This paper describes a new corpus of human translations which contains both professional and students translations. The data consists of English sources – texts from news and reviews – and their translations into Russian and Croatian, as well as of the subcorpus containing translations of the review texts into Finnish. All target languages represent mid-resourced and less or mid-investigated ones. The corpus will be valuable for studying variation in translation as it allows a direct comparison between human translations of the same source texts. The corpus will also be a valuable resource for evaluating machine translation systems. We believe that this resource will facilitate understanding and improvement of the quality issues in both human and machine translation. In the paper, we describe how the data was collected, provide information on translator groups and summarise the differences between the human translations at hand based on our preliminary results with shallow features.

2020

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MT for subtitling: User evaluation of post-editing productivity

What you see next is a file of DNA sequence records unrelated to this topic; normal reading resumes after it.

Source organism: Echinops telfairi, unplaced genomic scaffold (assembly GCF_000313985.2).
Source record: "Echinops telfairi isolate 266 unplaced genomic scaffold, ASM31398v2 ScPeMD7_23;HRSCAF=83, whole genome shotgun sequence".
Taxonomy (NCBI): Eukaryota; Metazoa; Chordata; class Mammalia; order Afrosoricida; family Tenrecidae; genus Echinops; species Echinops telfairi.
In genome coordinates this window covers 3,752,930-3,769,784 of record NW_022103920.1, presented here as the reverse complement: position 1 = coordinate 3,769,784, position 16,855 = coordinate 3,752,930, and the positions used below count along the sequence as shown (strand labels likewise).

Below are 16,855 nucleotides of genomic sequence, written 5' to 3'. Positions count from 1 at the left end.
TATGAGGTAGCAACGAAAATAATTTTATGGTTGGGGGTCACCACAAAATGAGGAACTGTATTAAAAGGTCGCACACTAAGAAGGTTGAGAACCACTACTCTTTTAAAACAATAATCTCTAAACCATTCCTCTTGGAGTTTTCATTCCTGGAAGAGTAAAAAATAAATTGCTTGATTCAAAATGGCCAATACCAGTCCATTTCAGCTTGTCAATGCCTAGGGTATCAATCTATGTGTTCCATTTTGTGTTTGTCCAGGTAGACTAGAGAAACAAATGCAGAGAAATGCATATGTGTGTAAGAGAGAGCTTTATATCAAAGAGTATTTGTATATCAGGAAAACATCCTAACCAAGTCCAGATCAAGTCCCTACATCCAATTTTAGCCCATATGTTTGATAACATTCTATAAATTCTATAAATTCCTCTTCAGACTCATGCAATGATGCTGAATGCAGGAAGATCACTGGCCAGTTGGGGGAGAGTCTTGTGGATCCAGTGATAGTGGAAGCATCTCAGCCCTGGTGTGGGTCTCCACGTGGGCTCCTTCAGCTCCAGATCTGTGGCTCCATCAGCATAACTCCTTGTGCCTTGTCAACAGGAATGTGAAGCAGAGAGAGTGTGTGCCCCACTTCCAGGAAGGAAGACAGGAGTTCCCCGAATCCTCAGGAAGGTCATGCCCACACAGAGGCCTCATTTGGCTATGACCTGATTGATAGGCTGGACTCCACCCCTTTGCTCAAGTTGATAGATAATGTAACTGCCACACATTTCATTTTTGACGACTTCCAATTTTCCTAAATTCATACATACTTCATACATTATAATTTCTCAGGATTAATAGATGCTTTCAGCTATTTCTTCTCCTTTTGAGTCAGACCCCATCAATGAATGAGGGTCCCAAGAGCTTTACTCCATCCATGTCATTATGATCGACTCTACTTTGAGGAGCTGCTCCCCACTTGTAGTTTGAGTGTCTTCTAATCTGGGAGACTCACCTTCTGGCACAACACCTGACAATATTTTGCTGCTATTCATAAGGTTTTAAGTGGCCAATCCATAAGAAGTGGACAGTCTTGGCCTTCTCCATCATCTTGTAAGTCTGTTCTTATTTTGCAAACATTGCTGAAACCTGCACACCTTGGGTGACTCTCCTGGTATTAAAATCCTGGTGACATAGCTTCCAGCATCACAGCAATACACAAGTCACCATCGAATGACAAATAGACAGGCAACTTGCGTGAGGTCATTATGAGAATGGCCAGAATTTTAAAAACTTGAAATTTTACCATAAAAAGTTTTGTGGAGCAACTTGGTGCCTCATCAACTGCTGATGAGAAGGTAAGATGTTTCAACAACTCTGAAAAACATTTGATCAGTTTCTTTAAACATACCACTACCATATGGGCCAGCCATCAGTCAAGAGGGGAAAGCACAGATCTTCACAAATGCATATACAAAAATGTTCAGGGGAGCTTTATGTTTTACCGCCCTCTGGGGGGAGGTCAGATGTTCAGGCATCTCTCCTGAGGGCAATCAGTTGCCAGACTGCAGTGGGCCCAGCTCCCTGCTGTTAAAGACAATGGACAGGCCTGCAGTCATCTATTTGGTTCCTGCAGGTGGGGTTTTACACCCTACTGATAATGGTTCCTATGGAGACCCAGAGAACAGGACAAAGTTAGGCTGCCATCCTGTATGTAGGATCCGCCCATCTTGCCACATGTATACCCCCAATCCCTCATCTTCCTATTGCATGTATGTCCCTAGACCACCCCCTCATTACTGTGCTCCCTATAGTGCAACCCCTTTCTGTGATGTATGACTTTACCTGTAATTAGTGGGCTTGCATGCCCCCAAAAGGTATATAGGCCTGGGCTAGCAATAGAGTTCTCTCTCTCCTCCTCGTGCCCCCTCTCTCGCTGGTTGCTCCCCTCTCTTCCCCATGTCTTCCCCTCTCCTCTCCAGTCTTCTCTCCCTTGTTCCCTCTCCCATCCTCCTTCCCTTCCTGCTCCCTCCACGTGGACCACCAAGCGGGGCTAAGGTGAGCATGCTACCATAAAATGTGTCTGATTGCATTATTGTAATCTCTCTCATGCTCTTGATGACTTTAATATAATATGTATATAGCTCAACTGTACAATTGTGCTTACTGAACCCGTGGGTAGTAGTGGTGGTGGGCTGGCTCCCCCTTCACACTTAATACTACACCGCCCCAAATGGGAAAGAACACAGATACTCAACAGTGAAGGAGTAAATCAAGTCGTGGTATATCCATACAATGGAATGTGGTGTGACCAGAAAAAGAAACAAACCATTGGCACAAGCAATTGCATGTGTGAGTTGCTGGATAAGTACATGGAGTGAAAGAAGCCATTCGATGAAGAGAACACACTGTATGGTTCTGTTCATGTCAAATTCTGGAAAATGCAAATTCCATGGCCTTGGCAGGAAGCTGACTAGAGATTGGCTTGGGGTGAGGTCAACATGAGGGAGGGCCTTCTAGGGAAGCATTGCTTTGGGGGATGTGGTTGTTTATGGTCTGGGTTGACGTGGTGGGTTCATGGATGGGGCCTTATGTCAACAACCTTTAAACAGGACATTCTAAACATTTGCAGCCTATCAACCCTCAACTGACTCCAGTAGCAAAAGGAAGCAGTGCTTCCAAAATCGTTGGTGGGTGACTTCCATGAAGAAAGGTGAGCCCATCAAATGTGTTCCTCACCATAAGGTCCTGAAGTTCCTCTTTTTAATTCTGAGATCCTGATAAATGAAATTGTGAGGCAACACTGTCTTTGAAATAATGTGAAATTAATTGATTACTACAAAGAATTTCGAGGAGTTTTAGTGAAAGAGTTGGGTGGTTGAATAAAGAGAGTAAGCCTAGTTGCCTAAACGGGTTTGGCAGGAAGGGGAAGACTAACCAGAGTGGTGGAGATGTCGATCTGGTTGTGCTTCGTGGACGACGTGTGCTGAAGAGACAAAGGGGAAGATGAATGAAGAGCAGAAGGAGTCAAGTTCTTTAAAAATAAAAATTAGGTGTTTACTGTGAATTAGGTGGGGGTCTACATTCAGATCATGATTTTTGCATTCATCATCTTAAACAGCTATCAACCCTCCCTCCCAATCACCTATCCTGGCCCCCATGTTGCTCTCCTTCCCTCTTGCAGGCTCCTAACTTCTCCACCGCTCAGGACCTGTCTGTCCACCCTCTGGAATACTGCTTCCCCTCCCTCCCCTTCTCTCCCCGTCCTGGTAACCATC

Maarit Koponen | Umut Sulubacak | Kaisa Vitikainen | Jörg Tiedemann
Proceedings of the 22nd Annual Conference of the European Association for Machine Translation

This paper presents a user evaluation of machine translation and post-editing for TV subtitles. Based on a process study where 12 professional subtitlers translated and post-edited subtitles, we compare effort in terms of task time and number of keystrokes. We also discuss examples of specific subtitling features like condensation, and how these features may have affected the post-editing results. In addition to overall MT quality, segmentation and timing of the subtitles are found to be important issues to be addressed in future work.

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MT for Subtitling: Investigating professional translators’ user experience and feedback
Maarit Koponen | Umut Sulubacak | Kaisa Vitikainen | Jörg Tiedemann
Proceedings of 1st Workshop on Post-Editing in Modern-Day Translation

2018